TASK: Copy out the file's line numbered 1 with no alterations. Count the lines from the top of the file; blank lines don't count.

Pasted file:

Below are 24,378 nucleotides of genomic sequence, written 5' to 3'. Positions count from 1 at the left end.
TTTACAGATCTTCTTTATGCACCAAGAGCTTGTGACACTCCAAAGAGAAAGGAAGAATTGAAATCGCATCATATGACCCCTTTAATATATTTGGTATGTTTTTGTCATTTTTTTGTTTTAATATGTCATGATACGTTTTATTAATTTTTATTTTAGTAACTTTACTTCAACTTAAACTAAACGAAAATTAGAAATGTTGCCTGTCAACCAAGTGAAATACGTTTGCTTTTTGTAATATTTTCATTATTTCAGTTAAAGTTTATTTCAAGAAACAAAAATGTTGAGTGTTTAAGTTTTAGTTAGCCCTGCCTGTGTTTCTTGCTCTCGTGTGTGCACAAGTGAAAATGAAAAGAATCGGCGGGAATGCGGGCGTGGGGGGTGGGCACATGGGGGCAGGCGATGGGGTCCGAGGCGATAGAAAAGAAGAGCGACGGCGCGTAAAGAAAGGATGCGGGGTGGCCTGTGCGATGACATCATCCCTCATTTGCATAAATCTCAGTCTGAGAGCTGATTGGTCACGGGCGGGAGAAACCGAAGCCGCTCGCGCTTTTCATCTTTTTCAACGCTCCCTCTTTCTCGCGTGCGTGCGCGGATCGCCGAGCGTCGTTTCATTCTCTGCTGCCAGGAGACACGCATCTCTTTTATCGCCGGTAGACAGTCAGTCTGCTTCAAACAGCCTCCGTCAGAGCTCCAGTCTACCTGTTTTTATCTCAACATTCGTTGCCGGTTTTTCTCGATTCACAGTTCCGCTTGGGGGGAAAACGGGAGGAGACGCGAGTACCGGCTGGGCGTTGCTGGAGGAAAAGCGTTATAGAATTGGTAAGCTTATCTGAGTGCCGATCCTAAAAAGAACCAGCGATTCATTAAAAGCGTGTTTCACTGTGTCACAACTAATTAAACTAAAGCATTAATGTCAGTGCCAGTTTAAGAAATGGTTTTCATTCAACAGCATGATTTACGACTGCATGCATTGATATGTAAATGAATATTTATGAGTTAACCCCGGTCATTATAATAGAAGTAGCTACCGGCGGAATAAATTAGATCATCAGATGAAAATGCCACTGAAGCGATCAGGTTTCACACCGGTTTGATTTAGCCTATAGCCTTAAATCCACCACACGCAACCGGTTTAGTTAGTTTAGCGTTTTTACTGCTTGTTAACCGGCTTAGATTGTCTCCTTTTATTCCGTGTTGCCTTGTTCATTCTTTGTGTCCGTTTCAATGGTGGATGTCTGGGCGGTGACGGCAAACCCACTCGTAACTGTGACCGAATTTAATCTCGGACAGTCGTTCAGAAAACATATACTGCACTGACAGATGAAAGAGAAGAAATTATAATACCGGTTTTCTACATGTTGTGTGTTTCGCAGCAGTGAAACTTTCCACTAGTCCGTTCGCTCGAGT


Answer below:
Below are 24,378 nucleotides of genomic sequence, written 5' to 3'. Positions count from 1 at the left end.